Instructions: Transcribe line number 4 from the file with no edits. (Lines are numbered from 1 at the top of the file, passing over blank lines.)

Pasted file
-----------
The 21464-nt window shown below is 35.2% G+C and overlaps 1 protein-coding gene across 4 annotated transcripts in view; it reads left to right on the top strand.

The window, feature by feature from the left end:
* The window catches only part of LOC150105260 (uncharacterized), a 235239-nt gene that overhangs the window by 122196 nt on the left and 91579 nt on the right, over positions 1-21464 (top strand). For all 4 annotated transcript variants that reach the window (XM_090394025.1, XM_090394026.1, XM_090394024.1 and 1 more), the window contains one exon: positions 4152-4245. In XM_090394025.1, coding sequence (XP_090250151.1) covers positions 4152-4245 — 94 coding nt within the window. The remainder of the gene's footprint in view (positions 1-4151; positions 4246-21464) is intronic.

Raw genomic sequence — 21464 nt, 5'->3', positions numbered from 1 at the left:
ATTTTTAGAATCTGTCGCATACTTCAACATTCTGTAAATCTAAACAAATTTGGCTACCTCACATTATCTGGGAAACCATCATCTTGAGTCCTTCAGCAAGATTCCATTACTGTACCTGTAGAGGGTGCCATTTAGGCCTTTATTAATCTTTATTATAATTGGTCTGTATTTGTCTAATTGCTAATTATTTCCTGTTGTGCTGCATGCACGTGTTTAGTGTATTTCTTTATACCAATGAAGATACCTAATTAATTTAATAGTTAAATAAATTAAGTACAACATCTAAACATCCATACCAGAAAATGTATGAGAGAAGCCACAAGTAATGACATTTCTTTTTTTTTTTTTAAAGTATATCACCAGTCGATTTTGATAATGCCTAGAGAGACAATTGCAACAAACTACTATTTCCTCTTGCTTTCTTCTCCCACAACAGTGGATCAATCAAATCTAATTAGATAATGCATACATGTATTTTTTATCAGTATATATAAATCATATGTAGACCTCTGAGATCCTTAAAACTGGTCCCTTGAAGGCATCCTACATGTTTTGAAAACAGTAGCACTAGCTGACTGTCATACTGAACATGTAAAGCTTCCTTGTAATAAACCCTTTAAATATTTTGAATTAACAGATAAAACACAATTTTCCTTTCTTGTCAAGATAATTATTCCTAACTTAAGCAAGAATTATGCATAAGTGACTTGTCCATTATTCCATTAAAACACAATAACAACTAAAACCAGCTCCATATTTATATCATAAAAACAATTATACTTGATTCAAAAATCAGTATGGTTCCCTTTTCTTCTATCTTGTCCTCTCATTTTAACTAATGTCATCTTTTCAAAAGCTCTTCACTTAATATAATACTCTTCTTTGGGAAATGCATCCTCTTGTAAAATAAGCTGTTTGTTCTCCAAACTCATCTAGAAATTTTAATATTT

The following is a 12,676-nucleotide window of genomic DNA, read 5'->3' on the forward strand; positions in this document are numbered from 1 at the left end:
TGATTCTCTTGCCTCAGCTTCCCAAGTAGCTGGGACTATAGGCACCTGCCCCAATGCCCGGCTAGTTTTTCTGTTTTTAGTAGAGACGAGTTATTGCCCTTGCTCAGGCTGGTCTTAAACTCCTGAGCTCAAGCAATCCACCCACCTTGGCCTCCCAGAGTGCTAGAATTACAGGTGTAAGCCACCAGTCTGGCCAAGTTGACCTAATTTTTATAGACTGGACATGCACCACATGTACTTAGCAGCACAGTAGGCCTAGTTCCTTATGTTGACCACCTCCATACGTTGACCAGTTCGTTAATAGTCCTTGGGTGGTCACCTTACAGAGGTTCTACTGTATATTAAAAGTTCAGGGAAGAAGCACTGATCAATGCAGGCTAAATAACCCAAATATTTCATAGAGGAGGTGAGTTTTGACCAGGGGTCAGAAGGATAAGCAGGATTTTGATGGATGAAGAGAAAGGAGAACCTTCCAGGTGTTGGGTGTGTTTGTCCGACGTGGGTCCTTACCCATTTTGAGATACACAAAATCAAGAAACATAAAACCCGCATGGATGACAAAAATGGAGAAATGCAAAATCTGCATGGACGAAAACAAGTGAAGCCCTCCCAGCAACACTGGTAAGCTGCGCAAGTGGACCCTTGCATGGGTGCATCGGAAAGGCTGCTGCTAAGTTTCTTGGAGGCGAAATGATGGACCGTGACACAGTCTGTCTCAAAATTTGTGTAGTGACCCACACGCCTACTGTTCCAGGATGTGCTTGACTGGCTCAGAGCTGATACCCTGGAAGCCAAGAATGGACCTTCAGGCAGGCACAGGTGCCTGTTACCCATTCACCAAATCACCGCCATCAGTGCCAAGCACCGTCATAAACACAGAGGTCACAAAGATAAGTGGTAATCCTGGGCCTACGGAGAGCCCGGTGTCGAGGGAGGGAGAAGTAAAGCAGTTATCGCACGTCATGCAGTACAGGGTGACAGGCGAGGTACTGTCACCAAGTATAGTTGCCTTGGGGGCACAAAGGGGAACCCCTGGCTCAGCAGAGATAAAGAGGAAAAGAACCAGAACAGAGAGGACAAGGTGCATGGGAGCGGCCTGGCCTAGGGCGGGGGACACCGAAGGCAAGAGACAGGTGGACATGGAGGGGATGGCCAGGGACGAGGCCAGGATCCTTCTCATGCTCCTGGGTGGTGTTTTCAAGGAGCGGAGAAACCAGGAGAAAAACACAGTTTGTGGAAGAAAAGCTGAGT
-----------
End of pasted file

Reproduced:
Raw genomic sequence — 21464 nt, 5'->3', positions numbered from 1 at the left: